Zombie shark still hunting for prey despite being ‘half eaten’

Footage has emerged of a shark, that has managed to keep swimming – despite suffering horrendous injuries.

A researcher has spotted a shark still hunting for its prey – despite being “half eaten”.

Dr Mario Lebrato and his group were releasing an oceanic blacktip shark into the sea, when it was mauled in a cannibalistic attack.

The Spanish scientist captured the incredibly rare footage off the shore of Mozambique, 1-2m below the ocean’s surface, The Sun reports.

According to the researcher, the blacktip was set upon by other sharks, including several bull sharks which he estimated weighed up to 300-400kg.

Yet despite the attack – and a large portion of its lower body missing – the blacktip shark continued to fight for its life as it was seen swimming away.

Dr Lebrato explained that the shark had struggled for around 20 minutes before succumbing to its injuries.

“Sharks eat sharks, that is well known, but it is super difficult to film and document,” he said.

In 2019, rare images emerged which showed the bloody aftermath of a vicious fight between two great white sharks.

The terrifying pictures supported previous theories that sharks will eat each other.

At the time Professor Mark Meekan from the Australian Institute for Marine Science said: “It’s not just one rogue shark attacking other sharks or even one species of shark attacking other sharks. It’s lots of different sharks turning on each other.”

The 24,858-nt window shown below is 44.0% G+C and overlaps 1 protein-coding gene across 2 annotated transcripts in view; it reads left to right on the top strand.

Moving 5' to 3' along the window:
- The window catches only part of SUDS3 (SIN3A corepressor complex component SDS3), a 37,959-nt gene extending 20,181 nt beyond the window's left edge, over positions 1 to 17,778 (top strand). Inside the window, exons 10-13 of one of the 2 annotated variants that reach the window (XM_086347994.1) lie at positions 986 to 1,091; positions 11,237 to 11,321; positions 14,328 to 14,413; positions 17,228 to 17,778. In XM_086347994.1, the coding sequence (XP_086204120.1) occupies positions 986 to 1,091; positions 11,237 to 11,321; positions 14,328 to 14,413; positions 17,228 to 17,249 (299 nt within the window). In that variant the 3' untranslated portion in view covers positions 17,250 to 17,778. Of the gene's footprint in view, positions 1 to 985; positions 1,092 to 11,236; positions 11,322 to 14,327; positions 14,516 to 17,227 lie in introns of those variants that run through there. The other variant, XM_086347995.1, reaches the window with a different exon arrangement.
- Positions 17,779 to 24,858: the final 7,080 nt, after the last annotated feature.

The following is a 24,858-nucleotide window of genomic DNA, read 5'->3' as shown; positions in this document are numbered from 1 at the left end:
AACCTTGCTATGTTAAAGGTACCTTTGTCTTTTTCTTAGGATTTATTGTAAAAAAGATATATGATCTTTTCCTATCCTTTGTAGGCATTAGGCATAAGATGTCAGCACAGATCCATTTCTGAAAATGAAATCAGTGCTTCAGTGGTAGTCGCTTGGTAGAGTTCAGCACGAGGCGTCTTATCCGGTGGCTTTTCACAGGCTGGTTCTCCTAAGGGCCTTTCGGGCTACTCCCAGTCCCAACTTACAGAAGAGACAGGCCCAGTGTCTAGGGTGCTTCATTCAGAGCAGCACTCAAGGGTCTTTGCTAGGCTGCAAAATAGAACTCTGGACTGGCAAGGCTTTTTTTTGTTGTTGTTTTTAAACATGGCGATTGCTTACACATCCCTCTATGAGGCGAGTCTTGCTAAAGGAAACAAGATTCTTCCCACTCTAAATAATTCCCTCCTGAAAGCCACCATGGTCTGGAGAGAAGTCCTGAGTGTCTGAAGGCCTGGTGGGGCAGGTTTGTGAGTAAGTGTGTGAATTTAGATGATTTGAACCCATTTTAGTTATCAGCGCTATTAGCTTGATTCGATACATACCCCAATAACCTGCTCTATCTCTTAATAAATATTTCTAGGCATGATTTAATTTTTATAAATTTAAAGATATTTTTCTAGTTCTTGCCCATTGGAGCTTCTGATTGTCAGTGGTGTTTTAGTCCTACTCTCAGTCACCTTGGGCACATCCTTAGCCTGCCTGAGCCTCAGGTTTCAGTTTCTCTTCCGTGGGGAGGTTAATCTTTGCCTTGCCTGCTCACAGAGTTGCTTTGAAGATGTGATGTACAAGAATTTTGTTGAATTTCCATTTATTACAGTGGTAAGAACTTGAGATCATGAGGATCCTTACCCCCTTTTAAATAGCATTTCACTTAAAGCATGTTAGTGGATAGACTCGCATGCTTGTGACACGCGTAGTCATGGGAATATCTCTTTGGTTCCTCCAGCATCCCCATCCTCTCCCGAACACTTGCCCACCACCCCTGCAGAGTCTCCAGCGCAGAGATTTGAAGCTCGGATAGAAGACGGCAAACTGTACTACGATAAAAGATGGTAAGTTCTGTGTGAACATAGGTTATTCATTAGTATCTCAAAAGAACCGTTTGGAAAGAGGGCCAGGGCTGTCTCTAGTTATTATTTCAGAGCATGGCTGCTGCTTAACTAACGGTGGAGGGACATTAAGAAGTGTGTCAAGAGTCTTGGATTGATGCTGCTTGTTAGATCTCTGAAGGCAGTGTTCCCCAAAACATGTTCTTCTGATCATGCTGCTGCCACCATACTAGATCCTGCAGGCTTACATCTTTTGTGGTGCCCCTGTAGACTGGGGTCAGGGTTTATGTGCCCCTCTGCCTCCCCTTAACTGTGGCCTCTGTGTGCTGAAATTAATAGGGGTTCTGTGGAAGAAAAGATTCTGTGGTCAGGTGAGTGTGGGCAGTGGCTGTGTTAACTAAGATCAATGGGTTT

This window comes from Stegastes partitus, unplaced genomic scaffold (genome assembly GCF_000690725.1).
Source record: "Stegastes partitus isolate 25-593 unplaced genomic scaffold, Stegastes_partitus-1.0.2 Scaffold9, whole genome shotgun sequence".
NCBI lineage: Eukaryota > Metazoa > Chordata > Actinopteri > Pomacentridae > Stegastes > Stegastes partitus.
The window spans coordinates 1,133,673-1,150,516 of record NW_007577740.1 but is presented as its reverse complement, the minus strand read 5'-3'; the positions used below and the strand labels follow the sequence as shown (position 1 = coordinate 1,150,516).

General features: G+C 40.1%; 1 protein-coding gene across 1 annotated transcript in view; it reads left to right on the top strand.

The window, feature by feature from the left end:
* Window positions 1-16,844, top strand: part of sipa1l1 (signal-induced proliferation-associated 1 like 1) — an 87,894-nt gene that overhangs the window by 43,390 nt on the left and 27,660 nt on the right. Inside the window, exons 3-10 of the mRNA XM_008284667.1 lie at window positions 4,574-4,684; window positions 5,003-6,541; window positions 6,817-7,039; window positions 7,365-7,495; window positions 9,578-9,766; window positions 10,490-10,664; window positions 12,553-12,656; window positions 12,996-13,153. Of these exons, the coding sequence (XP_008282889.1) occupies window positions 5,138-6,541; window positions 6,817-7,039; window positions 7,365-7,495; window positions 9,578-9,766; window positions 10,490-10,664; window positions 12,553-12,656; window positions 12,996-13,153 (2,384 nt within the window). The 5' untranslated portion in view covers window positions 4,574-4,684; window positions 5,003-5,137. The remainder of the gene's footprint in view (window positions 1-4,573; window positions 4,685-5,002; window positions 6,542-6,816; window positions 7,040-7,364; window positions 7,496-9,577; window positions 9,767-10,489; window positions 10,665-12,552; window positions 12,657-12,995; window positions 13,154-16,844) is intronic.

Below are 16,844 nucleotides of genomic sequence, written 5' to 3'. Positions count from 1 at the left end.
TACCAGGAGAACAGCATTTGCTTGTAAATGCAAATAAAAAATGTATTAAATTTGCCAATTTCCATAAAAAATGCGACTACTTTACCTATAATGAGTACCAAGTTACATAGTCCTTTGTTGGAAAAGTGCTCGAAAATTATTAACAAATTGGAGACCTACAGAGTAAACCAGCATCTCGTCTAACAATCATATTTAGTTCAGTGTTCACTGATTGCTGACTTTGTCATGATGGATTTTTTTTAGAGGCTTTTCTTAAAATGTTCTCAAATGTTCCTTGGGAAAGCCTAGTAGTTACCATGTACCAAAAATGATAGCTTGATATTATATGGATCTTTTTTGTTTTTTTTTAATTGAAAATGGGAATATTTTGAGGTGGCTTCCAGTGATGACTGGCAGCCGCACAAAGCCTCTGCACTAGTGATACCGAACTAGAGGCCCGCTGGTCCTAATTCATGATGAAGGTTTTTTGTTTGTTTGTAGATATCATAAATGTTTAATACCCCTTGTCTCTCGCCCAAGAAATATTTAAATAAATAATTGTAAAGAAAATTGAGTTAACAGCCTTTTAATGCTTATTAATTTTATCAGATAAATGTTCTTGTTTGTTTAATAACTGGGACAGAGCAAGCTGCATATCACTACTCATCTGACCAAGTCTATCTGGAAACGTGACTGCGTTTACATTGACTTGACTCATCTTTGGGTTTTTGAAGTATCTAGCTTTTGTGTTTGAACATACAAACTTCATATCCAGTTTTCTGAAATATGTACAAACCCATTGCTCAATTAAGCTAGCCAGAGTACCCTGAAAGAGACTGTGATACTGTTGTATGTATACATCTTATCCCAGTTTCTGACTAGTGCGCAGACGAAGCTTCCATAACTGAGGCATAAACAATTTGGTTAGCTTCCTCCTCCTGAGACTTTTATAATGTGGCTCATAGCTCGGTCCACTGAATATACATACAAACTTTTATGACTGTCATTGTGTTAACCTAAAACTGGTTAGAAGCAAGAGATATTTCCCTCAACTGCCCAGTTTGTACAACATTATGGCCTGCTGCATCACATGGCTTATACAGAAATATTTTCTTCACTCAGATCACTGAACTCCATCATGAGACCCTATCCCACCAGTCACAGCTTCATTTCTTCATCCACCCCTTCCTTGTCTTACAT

He believed that attacks have been steadily on the rise because of the ways humans are trying to keep the hungry predators away from swimmers.

When sharks are caught in nets and on baited hook lines they send out distress signals that are picked up by rival predators which fancy an easy meal.

Previous research showed that sharks have been eating each other for more than 1000 years.

An examination of fossilised faeces taken from the prehistoric orthacanthus – a type of shark that swam the oceans 300 million years ago – found it contained fossilised baby shark teeth.

Professor Meekan said: “That shows that 300 million years ago these were cannibal sharks.

“Shark on shark predation is a fundamental trait.”

This article originally appeared on The Sun and was reproduced with permission

Originally published as Zombie shark still swimming despite being ‘half eaten’

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